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Depression, PTSD, guilt, shame and sadness have their roots in events from your past. When these feelings arise, your mind has been triggered to re-visit the old thoughts and emotions that formed during the original past event. When these feelings arise, you must deal with the thoughts and emotions all over again. This robs you of vital life force. You feel drained and unable to help yourself. You lose the energy to move forward.

What can you do to stop these ingrained mental reactions from resurfacing? Your mind needs new skills. These new skills will push your mind past the old mental reactions into more mature and positive ones. These new skills also stop re-enforcing the ill effects of the past.

At the time of the original event or situation, you did your best. At that time, you used the skills you had learned thus far, because your experiences in life were lesser than they are now. But now, in the present, when your mind re-lives the old feelings, you have the opportunity of facing the causation more maturely, examining it from every angle, and reprogramming your brain into a different mental reaction.

Below are some new ways to deal with unwanted feelings formed in the past. Depending on your particular situation, some of these work better than others. Try these out and see what works best with your mind:

  • When your mind revives an old unwanted feeling, greet it like an old long-lost friend. Say something like, “Hello, my old friend — that deep sadness and feeling of abandonment.” Why do this? Because you cannot get rid of old suffering until it resurfaces. Be grateful for the opportunity.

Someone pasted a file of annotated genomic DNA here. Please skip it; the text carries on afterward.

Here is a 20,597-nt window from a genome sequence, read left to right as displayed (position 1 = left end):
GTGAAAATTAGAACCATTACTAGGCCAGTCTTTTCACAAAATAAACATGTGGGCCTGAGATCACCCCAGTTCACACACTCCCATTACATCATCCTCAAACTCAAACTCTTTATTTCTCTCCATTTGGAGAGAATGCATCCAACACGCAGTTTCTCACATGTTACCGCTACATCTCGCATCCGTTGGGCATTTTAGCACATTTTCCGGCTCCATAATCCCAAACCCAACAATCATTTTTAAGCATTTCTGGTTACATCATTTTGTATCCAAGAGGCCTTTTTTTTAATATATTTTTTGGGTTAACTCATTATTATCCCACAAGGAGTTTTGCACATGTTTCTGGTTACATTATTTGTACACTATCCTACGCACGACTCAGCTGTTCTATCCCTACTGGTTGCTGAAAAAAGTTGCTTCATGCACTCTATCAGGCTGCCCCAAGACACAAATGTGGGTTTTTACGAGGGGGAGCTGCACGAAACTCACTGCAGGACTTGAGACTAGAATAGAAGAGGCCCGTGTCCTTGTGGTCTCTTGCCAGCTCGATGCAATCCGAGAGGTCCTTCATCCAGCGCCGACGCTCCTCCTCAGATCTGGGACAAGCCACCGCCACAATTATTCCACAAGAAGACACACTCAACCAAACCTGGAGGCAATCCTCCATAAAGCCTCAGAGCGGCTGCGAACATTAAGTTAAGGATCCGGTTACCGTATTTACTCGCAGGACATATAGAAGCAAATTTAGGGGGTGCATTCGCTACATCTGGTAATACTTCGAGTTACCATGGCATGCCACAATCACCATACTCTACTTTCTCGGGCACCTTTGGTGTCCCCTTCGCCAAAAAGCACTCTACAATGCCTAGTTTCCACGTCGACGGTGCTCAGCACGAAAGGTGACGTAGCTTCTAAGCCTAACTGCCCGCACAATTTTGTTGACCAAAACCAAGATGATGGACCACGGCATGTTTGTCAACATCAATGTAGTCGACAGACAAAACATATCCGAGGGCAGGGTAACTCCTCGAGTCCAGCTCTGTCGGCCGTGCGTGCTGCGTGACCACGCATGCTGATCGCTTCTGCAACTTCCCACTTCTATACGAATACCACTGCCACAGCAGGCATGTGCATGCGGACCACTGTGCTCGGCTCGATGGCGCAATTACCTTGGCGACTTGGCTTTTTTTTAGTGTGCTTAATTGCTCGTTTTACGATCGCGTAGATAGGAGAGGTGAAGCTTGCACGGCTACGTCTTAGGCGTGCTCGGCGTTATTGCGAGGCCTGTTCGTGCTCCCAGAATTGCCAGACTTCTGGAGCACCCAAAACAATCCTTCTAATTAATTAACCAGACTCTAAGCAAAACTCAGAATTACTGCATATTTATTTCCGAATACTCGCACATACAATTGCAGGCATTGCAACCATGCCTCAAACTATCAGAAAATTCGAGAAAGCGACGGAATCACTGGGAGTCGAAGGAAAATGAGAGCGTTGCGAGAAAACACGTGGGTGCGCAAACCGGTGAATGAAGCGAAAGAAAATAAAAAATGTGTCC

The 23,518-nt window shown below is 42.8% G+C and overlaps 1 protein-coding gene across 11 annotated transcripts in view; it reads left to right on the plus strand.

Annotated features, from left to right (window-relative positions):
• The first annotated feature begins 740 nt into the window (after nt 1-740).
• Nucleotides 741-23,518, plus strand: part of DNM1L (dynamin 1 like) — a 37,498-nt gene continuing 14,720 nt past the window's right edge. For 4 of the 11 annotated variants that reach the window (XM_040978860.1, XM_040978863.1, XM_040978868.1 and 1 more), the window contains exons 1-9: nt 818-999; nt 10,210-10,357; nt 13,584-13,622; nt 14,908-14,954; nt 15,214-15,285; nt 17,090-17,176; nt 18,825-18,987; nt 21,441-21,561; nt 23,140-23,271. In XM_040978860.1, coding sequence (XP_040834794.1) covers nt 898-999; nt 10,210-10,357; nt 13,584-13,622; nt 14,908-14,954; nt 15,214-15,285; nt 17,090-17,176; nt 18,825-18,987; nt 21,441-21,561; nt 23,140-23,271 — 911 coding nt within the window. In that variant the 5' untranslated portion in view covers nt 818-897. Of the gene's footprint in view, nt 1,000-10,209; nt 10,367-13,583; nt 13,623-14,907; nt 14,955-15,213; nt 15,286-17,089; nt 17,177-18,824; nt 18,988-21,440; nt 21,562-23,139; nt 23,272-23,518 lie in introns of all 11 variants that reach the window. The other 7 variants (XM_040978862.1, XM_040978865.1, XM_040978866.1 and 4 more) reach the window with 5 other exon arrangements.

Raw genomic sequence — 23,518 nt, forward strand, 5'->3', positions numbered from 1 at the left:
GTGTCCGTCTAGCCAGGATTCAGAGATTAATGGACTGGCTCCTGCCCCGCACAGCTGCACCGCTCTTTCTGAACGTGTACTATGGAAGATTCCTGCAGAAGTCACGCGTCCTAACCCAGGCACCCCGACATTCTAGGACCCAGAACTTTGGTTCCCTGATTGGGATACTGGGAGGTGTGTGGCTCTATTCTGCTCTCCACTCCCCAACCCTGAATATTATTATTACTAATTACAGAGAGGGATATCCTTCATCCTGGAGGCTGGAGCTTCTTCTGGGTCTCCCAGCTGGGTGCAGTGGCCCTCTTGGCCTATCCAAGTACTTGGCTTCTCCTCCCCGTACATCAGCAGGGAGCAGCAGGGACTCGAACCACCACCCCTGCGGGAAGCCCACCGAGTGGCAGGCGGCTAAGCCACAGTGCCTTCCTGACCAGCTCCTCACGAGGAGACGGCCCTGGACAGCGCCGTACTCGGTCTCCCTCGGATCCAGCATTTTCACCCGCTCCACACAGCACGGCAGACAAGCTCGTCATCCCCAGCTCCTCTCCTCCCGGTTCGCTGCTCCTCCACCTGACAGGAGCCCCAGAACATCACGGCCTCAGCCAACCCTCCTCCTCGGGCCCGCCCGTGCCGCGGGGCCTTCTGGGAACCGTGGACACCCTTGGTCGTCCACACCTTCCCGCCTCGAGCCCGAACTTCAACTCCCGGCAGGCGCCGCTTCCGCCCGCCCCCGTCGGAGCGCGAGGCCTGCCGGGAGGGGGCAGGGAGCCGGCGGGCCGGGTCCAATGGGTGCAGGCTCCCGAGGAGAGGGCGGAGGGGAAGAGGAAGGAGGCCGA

• When an old, undesired mental pattern is triggered, thank it for helping you survive the original event or situation. That mental pattern is part of you and to loathe any part of you is to thwart your peace and joy.
  • Name at least one good thing that came out of the original event or situation. Suffering is our greatest teacher. Find the lessons in your suffering.
  • Turn your old thought upside down. For instance, if you were neglected by your alcoholic mother and you repeatedly have the thought, “I always needed a Mother who loved me,” try out several alternate statements. The first is: “I did not need a mother who loved me.” This alternate thought could help you realize how independent and capable you became. You may feel grateful that your mother’s neglect helped you develop this strength. The second alternative is: “My mother always needed me to love her.” This alternate thought may help you realize that your mother felt desperately unloved and unconsciously wanted her children to cure her: to love her unconditionally. This could help you understand that your mother’s feelings were her own internal issue and in no way your fault. Alternate thoughts like these will start to blossom your compassion for others.
  • Contemplate other people involved in the original event or situation. Ask yourself what was driving their actions at the time? How did this affect their life? How would they feel about it now? Do they have trauma similar to mine? Examining the perspective of other people involved will provide you with a bigger picture. It will pull you away from the “poor little old me” syndrome. With the bigger picture in mind, you cultivate compassion.

Practicing the skills above, your mind gets unstuck from its old programmed reactions. The old draining energy patterns transmute into new ways to look at your life. At first, you need to work hard at learning the new skills. Over time, your mind gains an ease with them. Your mind starts to enjoy the new-found peace. With peace, your ability to move forward in a new light becomes automatic.

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Mindy Schulke
Mindy Schulke is a spiritual coach and yogi. Contact her at mindy.schulke@gmail.com.

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